The trends of HRRI for NC-F and NC-C under different external heat fluxes are plotted in Figure 8, where the ignition time is omitted and all the curves uniformly commence from the ignition time. The NC-F samples were ignited by a propane fire when the external heat flux is absent. Only one peak values can be observed for all the tests. The PHRRI of NC-C is far larger than that of NC-F under any given irradiance. The HRRIs of NC-C increased very fast to approach the peak value shortly after the piloted ignition, then decreased quickly. However, the HRRIs of NC-F decreased gradually after the peak value, which indicates that the wetting agent isopropanol can effectively suppress the rapid combustion of the NC.

Figure 8
Comparisons of HRRI profile under different heat fluxes. (a) NC-F; (b) NC-C.

It can be seen from Figure 8a that the PHRRI of NC-F increases with increasing external radiant heat flux, and the increasing rate also goes up with the increasing radiant heat flux. With larger radiant heat flux, the initial growth rate of HRR, or d(HRR)/dt, and the PHRRI become higher, and the combustion duration becomes shorter. In Figure 8b, similar curves of HRRI is observed for a fixed mass under three different radiant heat fluxes. The HRRIs of NC-C have a weak relationship with external heat flux, but are affected significantly by the sample mass.

Figure 9 presents the trends of PHRRI with the increasing external radiant heat flux. Generally, the magnitude of PHRR of NC-C is larger than that of NC-F. The PHHRI of NC-F increases as a function of external radiant heat flux. By linear fitting, the relationship between PHRR and external radiation for NC-F can be expressed as:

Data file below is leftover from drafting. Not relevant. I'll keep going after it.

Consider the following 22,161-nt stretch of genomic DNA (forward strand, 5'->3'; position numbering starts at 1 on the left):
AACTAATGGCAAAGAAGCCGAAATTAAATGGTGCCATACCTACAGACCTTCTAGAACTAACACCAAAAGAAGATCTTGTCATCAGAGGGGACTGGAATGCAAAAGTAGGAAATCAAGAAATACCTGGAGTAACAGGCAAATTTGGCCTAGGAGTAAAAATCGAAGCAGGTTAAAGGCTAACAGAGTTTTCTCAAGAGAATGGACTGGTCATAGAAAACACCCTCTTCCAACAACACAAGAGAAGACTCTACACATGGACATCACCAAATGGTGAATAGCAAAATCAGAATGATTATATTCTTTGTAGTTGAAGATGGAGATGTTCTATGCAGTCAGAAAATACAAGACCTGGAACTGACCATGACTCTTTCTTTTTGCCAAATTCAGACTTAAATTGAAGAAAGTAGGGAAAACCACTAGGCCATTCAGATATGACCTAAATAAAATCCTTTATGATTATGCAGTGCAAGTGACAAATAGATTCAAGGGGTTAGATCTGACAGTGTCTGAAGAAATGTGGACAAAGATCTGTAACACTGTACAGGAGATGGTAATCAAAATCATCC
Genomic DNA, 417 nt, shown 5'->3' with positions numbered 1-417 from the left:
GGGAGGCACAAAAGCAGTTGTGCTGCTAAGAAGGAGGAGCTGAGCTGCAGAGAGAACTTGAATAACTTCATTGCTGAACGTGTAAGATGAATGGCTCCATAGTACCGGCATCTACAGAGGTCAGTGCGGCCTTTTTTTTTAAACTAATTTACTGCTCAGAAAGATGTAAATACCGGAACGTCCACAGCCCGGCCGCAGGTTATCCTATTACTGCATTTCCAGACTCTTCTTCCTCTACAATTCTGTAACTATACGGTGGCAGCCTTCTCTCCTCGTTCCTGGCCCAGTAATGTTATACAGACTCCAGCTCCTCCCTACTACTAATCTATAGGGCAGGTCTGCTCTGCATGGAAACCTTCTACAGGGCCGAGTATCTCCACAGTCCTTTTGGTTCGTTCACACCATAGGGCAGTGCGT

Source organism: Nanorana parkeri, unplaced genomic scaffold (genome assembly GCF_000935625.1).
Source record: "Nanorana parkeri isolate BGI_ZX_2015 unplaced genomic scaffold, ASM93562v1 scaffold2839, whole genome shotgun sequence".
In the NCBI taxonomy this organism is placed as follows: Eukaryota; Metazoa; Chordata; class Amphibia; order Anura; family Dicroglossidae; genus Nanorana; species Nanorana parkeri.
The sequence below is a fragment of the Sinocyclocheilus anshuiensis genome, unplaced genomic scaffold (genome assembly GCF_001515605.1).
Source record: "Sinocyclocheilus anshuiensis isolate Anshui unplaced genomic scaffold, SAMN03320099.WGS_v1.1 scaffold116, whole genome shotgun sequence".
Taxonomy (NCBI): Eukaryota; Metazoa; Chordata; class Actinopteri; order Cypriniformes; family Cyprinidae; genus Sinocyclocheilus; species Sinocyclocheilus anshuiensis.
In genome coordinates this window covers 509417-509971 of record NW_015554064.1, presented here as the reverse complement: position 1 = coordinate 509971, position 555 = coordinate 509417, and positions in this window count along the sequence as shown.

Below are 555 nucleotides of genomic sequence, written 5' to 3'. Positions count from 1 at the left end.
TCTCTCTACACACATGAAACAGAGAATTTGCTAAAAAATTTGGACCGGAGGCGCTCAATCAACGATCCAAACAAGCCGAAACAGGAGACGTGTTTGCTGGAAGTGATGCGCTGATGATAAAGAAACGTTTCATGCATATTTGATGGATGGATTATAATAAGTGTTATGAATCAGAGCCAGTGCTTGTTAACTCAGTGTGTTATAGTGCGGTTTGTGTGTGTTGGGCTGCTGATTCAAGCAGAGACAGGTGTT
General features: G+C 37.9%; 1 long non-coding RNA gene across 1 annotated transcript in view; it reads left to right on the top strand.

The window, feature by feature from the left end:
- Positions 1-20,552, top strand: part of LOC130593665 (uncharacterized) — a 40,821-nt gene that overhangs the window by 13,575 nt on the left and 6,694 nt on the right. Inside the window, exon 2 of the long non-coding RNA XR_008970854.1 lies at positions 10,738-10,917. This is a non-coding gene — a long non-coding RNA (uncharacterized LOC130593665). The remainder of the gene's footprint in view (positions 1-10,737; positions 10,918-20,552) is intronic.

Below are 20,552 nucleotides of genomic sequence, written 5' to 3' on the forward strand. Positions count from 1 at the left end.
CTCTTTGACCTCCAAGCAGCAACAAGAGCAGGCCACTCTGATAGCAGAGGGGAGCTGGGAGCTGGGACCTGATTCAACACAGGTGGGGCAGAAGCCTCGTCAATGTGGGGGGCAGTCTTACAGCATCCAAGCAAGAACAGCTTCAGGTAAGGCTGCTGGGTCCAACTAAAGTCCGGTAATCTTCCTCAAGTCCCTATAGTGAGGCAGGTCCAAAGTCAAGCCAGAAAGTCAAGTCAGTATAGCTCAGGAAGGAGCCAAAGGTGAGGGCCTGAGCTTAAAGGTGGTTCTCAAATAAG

PHRRI1g=15.72q˙ext+656; R2=0.87

PHRRI2g=25.58q˙ext+622.4; R2=0.95
Figure 9
PHRRI as a function of external heat flux. (a) NC-F; (b) NC-C.

For NC-C, the PHRRI appears to be independent of the irradiance but dependent on the initial sample mass (Figure 9b). This latter dependence can be expressed as:


where m0 is the initial sample mass (g).

3.3. Hazard Assessment

In order to investigate the flashover propensity of the materials, Petrella [33] proposed a parameter x, which is defined as:


Standardization of parameter x for risk classification of materials is listed in Table 6 [30,34]. The experimental results of x for NC-F and NC-C are listed in Table 7 and the corresponding fire hazards for different configurations are evaluated based on Table 6. The average x is above 10, indicating that NC-F and NC-C are seriously hazardous. Based on the same mass for different NCs, NC-F presents a higher fire risk. Meanwhile, the fire risk of both NC-F and NC-C increase with the increasing external radiant heat flux. The fire risk of NC-F is strongly influenced by external radiant heat flux and its risk level markedly increases when the external heat flux is around 10 kW[bullet]m−2. However, for NC-C, an increased fire risk occurs when the external heat flux is 20 kW[bullet]m−2. In addition, for different masses of the same NC, fire risk of 2-g samples are much higher than for 1-g samples, indicating that the fire risk increases with the increasing sample mass.

Table 6
Parameter x for predicting fire risk [30,34].
Table 7
Risk classification of NC samples under different experimental conditions.

3.4. Verification on the Validity of Tested HRR Data

In order to verify the validity of the HRR data obtained by cone calorimeter, thermal chemistry (TC) method is employed in this article. Based on Hess’s law and Lavoisier law, heat release in a chemical reaction can be calculated from the difference of the enthalpy of the formation ΔHfo per unit mole between the products and reactions [27], i.e.,


where q is the total heat released in a combustion process, and n is the relative mole amount of chemicals.

For a typical fuel which contains only C, H, O and N atoms, the chemical reaction can be represented as: